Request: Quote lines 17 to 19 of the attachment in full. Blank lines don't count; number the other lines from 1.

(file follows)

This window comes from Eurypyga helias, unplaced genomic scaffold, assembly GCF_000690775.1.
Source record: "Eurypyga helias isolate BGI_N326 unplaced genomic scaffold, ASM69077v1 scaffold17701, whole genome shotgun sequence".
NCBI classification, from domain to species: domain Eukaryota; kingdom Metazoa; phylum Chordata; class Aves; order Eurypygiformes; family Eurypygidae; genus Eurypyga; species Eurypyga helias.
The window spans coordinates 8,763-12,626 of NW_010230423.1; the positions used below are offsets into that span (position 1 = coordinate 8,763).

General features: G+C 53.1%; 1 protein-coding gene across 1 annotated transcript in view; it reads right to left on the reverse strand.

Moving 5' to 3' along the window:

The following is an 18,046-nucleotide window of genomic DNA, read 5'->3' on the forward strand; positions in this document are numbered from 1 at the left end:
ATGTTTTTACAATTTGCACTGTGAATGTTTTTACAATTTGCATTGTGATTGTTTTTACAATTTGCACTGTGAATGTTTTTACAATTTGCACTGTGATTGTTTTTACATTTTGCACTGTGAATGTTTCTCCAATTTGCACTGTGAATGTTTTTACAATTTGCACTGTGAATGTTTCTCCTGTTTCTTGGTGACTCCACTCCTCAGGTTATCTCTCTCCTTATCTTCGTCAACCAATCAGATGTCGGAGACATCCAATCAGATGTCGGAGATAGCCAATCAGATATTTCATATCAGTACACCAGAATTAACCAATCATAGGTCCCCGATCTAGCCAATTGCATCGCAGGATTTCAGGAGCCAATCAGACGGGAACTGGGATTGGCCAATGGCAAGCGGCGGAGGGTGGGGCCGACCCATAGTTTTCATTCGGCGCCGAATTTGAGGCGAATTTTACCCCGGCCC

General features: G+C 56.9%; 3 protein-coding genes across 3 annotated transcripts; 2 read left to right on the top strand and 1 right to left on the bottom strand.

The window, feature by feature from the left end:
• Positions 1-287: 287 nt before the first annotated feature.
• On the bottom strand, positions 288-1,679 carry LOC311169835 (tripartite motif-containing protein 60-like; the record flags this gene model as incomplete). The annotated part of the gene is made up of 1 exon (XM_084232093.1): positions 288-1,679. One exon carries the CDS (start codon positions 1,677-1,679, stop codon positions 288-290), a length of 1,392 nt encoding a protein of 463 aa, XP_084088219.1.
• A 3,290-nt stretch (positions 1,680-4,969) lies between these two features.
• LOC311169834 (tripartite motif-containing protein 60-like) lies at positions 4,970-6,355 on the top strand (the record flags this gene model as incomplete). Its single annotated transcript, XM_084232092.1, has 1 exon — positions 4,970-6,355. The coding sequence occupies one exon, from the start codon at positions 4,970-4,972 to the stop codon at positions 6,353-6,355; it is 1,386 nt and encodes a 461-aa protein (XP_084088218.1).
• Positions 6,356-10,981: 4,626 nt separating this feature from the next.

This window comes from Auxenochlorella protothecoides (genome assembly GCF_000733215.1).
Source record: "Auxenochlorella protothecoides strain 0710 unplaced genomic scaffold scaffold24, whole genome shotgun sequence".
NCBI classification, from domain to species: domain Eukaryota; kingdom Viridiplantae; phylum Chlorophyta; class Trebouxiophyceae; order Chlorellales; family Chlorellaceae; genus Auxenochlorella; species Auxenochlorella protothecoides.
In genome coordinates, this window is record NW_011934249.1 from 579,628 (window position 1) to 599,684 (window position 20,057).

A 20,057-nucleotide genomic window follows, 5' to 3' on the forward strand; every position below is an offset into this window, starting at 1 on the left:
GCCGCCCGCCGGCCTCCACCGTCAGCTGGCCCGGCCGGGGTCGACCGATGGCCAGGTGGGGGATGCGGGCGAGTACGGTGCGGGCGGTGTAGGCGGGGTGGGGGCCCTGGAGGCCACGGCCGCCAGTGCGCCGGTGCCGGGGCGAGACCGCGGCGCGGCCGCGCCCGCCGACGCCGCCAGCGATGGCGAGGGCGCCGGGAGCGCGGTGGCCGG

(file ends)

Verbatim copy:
Source record: "Auxenochlorella protothecoides strain 0710 unplaced genomic scaffold scaffold24, whole genome shotgun sequence".
NCBI classification, from domain to species: domain Eukaryota; kingdom Viridiplantae; phylum Chlorophyta; class Trebouxiophyceae; order Chlorellales; family Chlorellaceae; genus Auxenochlorella; species Auxenochlorella protothecoides.
In genome coordinates, this window is record NW_011934249.1 from 579,628 (window position 1) to 599,684 (window position 20,057).